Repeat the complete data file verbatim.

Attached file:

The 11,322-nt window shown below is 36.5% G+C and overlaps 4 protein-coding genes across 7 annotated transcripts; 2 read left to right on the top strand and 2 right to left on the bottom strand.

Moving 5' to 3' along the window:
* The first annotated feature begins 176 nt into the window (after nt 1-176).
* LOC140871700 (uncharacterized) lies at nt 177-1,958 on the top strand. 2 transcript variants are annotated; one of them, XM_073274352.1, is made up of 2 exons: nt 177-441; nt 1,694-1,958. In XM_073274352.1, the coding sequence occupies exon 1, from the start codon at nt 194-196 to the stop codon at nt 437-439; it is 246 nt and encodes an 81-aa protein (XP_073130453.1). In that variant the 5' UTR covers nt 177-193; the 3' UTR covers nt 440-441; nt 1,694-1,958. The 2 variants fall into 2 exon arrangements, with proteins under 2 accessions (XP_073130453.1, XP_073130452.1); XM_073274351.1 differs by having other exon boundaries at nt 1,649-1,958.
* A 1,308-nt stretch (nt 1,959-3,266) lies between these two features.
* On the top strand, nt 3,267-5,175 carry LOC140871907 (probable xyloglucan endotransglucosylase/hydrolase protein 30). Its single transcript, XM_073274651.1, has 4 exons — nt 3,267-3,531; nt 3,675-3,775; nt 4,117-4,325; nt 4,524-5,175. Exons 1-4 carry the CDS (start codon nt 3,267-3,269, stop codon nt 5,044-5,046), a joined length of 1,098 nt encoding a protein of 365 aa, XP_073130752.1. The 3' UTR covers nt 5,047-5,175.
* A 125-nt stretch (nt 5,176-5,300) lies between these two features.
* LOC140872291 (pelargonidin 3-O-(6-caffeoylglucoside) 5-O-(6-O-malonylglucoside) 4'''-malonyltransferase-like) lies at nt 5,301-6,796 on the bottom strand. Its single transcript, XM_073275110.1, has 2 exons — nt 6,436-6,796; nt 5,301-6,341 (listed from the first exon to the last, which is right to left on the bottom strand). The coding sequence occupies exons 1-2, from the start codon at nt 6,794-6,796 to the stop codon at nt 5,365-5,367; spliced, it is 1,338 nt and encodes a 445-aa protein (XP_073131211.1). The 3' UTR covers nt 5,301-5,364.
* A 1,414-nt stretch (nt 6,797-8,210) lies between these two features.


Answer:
The 11,322-nt window shown below is 36.5% G+C and overlaps 4 protein-coding genes across 7 annotated transcripts; 2 read left to right on the top strand and 2 right to left on the bottom strand.

Moving 5' to 3' along the window:
* The first annotated feature begins 176 nt into the window (after nt 1-176).
* LOC140871700 (uncharacterized) lies at nt 177-1,958 on the top strand. 2 transcript variants are annotated; one of them, XM_073274352.1, is made up of 2 exons: nt 177-441; nt 1,694-1,958. In XM_073274352.1, the coding sequence occupies exon 1, from the start codon at nt 194-196 to the stop codon at nt 437-439; it is 246 nt and encodes an 81-aa protein (XP_073130453.1). In that variant the 5' UTR covers nt 177-193; the 3' UTR covers nt 440-441; nt 1,694-1,958. The 2 variants fall into 2 exon arrangements, with proteins under 2 accessions (XP_073130453.1, XP_073130452.1); XM_073274351.1 differs by having other exon boundaries at nt 1,649-1,958.
* A 1,308-nt stretch (nt 1,959-3,266) lies between these two features.
* On the top strand, nt 3,267-5,175 carry LOC140871907 (probable xyloglucan endotransglucosylase/hydrolase protein 30). Its single transcript, XM_073274651.1, has 4 exons — nt 3,267-3,531; nt 3,675-3,775; nt 4,117-4,325; nt 4,524-5,175. Exons 1-4 carry the CDS (start codon nt 3,267-3,269, stop codon nt 5,044-5,046), a joined length of 1,098 nt encoding a protein of 365 aa, XP_073130752.1. The 3' UTR covers nt 5,047-5,175.
* A 125-nt stretch (nt 5,176-5,300) lies between these two features.
* LOC140872291 (pelargonidin 3-O-(6-caffeoylglucoside) 5-O-(6-O-malonylglucoside) 4'''-malonyltransferase-like) lies at nt 5,301-6,796 on the bottom strand. Its single transcript, XM_073275110.1, has 2 exons — nt 6,436-6,796; nt 5,301-6,341 (listed from the first exon to the last, which is right to left on the bottom strand). The coding sequence occupies exons 1-2, from the start codon at nt 6,794-6,796 to the stop codon at nt 5,365-5,367; spliced, it is 1,338 nt and encodes a 445-aa protein (XP_073131211.1). The 3' UTR covers nt 5,301-5,364.
* A 1,414-nt stretch (nt 6,797-8,210) lies between these two features.